o u r s e r v i c e s
Air Source Heat Pumps & Ground Source Heat Pumps explained
How They Work
Heat from the outside air is captured via a specialized fluid being pushed around the system by a circulatory pump and then sent through a compressor to raise its temperature. The now hotter fluid is then passed through a heat exchanger and is sent to a hot water storage cylinder which in turn provides the supply for domestic hot water and via a buffer tank or low loss header, the heating system for the property.
Two Ways To Use That Heat
Air source heat pumps (ASHP) work a little like a refrigerator, only backwards, and do exactly what it says – they take heat from the ambient outside air, squeeze it in a compressor and send it to a purposely designed hot water cylinder for your domestic hot water supply or to fulfil your home heating requirements. There are two basic ways to use this heat;
Air to Water – with this method, the heat is sent to a wet central heating system, usually a gas or oil boiler with traditional convector radiators. The heat in the air pump fluid is of a lower temperature than that of a traditional boiler method so it is ideal for underfloor heating (UFH) which requires less heat but can sometimes require the installation of over-sized radiators in order to emit a comparable level of heat throughout the room or property. There are various schools of thought on whether the heat pump should remain in operation 24hrs a day or not. As it provides a lower level of immediate heat, it takes time to rewarm a cold house with solid walls etc so some people leave them on constantly.
Air to Air – This method uses the heat produced by the air source pump to circulate warm air throughout your property via specially installed ducts. These are occasionally found in brand new modern homes however this style of system is unlikely to be suitable as a retrofit due to the probability of unsightly ducting and also the inability to provide domestic hot water.
Is Your Property Suitable for An Air Source Heat Pump?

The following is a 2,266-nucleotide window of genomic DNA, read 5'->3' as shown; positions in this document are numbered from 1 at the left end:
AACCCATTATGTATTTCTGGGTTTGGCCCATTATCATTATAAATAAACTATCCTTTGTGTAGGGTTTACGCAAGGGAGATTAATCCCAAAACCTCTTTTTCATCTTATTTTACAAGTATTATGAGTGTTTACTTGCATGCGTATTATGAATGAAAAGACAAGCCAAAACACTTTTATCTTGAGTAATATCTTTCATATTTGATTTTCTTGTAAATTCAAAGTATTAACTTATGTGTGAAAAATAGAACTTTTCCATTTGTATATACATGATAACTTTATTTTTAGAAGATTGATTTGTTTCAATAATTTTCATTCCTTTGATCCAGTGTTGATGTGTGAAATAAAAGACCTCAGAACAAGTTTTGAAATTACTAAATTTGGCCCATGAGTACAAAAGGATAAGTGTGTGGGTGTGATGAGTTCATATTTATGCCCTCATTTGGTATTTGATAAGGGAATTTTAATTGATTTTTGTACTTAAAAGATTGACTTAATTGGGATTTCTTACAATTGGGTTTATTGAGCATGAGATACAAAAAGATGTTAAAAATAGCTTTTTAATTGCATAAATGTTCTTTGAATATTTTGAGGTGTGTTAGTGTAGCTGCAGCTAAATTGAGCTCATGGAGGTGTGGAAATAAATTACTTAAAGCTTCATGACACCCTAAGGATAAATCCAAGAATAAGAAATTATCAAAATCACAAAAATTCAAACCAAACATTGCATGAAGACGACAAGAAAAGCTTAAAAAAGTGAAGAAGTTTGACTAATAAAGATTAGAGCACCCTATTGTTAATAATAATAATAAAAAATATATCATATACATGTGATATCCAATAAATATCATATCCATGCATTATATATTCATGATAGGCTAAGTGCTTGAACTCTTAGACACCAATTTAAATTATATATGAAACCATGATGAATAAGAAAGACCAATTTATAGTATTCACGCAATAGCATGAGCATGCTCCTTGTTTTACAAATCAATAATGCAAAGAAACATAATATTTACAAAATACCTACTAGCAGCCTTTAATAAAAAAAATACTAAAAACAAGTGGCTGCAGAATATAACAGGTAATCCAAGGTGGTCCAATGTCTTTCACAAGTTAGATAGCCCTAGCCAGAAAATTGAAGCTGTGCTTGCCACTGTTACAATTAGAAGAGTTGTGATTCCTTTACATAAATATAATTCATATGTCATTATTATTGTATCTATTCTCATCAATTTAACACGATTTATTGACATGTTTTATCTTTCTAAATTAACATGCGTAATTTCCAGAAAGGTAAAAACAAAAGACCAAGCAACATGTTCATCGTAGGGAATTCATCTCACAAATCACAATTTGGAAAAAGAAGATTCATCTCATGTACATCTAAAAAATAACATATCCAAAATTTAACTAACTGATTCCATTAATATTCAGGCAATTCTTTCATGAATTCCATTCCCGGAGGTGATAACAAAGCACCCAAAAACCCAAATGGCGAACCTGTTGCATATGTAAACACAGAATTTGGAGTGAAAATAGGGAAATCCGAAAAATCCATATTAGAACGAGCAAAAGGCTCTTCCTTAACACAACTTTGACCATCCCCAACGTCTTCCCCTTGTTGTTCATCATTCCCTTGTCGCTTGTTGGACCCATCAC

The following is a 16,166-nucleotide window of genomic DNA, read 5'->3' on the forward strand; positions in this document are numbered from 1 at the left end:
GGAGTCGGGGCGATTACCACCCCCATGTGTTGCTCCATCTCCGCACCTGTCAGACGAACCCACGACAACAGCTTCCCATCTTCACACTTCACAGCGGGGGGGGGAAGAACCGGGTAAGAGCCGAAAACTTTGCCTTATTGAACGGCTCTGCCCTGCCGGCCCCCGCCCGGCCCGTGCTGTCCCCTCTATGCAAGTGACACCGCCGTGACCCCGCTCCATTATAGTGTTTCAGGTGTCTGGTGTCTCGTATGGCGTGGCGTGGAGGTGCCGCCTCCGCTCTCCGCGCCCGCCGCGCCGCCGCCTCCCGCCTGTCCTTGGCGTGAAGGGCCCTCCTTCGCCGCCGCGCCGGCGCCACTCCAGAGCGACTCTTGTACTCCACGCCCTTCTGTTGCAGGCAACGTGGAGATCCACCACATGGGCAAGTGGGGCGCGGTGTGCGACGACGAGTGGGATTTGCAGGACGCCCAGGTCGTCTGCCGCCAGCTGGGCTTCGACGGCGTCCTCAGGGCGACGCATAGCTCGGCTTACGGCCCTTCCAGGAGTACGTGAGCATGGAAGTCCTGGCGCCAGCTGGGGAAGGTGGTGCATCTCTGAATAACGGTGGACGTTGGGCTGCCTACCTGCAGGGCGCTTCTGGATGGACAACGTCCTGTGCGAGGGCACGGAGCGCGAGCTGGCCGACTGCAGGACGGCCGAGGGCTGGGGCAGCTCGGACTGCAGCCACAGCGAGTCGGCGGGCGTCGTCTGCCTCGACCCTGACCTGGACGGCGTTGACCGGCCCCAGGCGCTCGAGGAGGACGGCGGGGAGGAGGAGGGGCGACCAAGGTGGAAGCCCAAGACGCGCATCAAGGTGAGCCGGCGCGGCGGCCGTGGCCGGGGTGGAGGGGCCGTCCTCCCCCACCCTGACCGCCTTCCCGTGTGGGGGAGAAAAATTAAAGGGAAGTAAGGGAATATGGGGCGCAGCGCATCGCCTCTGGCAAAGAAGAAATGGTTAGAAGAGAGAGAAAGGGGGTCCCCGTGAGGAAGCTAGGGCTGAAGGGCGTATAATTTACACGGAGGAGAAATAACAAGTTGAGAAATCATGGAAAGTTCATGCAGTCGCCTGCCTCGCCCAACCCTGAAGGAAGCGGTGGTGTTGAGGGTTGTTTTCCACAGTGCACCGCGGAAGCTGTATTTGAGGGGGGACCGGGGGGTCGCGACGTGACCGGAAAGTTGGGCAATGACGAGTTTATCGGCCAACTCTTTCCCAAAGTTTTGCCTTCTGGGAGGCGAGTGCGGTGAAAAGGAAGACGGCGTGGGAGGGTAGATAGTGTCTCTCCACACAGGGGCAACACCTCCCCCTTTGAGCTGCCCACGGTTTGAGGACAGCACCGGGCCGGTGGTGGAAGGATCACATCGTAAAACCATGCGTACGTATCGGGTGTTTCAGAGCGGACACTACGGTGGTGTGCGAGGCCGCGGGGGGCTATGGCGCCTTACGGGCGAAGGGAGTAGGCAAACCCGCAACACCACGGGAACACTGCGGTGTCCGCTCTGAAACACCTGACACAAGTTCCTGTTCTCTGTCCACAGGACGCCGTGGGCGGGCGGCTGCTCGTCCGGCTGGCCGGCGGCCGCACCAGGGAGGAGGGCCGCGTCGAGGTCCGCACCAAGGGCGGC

An air source heat pump will not be the best choice for every single home. The following are some points to consider if they are right for you;
How do you heat your home now? – Air source heat pumps are far more economical now, financially & environmentally, than they used to be especially when set against coal, electric, oil-fired or gas-fired heating systems, in particular Liquid Petroleum Gas (LPG).
Where will it be installed? – Evidently, as the air source heat pump requires a never-ending supply of air, it has to be located outside on anti-vibrating mounts on the ground in a garden area, back yard or perhaps fitted to a suitable wall. Wherever it goes, it will need to be safe and secure, away from mischievous hands!
Have you got suitable insulation? – As air source pumps produce heat at a lower temperature than traditional systems, it is very important for your property to well insulated to keep that heat in. Government grants may be available to cover some or all of the cost to add thicker insulation in a loft, to fill the void in cavity walls, to add solid wall boarding etc etc.
How will the heat be distributed around your home? – If you are planning to use your existing pipework system, you may well need to increase the heat emittance area of your radiators – in other words, you might need bigger ones! This is because the heat pump produces hot fluid at typically around 45 – 50 degrees C. You might need bigger radiators to achieve a comparable level of comfort and is a cost that should be born in mind during your considerations.
Under Floor Heating (UFH) is a great way to ground floor levels of a property as it is specifically designed to run at lower temperatures. This is another cost to consider when deciding your style of system.
Other Considerations –
Before deciding to install an air source heat pump, there are a few more things to be aware of. On the ‘Pro’ side, they are a lot quicker & cheaper to install than a Ground Source Heat Pump (no expensive digging of trenches or channels through your garden or land). On the ‘Con’ side, they have less fuel savings than a GSHP although if you currently use coal (probably rare these days), electricity or LPG, there are still potential savings to be made.
Remember the mention of the refrigerator at the beginning? Most air source units can be run in reverse to behave like an air conditioner or more precisely, a cooler, subject to the correct style of ‘fanned’ radiators being installed.
In Conclusion –
If you happen to be living off the gas grid, have no access to LPG, oil and your solar panels are'nt producing enough to heat your water, then an air source heat pump could be for you. With a cost that could be repaid by the Government RHI grant working out at a lower cost over several years, together with being greener for our environment. You do need to think of where the heat pump will be located ie away from annoying the neighbours! Think about noise levels and maybe any system improvements required. Don’t forget room for a large cylinder and lots of associated pipework inc buffer tanks, low loss headers and necessary pipework!! As a lower cost system, they are more affordable than ground source.
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